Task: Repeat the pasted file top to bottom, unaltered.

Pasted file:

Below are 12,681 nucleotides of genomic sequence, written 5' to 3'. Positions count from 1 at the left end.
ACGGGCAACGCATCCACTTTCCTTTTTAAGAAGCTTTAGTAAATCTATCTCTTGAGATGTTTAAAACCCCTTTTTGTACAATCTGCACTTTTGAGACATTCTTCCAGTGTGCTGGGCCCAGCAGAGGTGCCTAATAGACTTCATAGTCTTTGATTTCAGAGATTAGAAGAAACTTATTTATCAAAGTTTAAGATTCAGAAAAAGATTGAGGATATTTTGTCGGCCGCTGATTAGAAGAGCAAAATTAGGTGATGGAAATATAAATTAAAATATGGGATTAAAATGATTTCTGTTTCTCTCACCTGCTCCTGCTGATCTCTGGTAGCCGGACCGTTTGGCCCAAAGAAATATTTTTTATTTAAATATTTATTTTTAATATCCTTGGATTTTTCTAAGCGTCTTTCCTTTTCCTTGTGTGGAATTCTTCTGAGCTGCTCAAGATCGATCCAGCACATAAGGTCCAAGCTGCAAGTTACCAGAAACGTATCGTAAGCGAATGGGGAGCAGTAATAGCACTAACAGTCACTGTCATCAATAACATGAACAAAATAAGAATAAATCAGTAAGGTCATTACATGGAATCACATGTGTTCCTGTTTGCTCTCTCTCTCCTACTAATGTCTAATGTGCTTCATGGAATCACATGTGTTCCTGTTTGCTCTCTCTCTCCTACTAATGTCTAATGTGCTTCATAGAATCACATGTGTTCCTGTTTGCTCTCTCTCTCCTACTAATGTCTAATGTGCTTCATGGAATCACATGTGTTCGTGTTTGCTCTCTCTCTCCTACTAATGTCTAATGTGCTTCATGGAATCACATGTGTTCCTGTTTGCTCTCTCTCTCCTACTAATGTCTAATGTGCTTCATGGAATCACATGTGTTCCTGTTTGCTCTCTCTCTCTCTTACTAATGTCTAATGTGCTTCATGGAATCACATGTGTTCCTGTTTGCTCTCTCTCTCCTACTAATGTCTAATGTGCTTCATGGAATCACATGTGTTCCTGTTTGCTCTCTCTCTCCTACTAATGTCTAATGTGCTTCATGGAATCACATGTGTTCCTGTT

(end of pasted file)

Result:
Below are 12,681 nucleotides of genomic sequence, written 5' to 3'. Positions count from 1 at the left end.
ACGGGCAACGCATCCACTTTCCTTTTTAAGAAGCTTTAGTAAATCTATCTCTTGAGATGTTTAAAACCCCTTTTTGTACAATCTGCACTTTTGAGACATTCTTCCAGTGTGCTGGGCCCAGCAGAGGTGCCTAATAGACTTCATAGTCTTTGATTTCAGAGATTAGAAGAAACTTATTTATCAAAGTTTAAGATTCAGAAAAAGATTGAGGATATTTTGTCGGCCGCTGATTAGAAGAGCAAAATTAGGTGATGGAAATATAAATTAAAATATGGGATTAAAATGATTTCTGTTTCTCTCACCTGCTCCTGCTGATCTCTGGTAGCCGGACCGTTTGGCCCAAAGAAATATTTTTTATTTAAATATTTATTTTTAATATCCTTGGATTTTTCTAAGCGTCTTTCCTTTTCCTTGTGTGGAATTCTTCTGAGCTGCTCAAGATCGATCCAGCACATAAGGTCCAAGCTGCAAGTTACCAGAAACGTATCGTAAGCGAATGGGGAGCAGTAATAGCACTAACAGTCACTGTCATCAATAACATGAACAAAATAAGAATAAATCAGTAAGGTCATTACATGGAATCACATGTGTTCCTGTTTGCTCTCTCTCTCCTACTAATGTCTAATGTGCTTCATGGAATCACATGTGTTCCTGTTTGCTCTCTCTCTCCTACTAATGTCTAATGTGCTTCATAGAATCACATGTGTTCCTGTTTGCTCTCTCTCTCCTACTAATGTCTAATGTGCTTCATGGAATCACATGTGTTCGTGTTTGCTCTCTCTCTCCTACTAATGTCTAATGTGCTTCATGGAATCACATGTGTTCCTGTTTGCTCTCTCTCTCCTACTAATGTCTAATGTGCTTCATGGAATCACATGTGTTCCTGTTTGCTCTCTCTCTCTCTTACTAATGTCTAATGTGCTTCATGGAATCACATGTGTTCCTGTTTGCTCTCTCTCTCCTACTAATGTCTAATGTGCTTCATGGAATCACATGTGTTCCTGTTTGCTCTCTCTCTCCTACTAATGTCTAATGTGCTTCATGGAATCACATGTGTTCCTGTT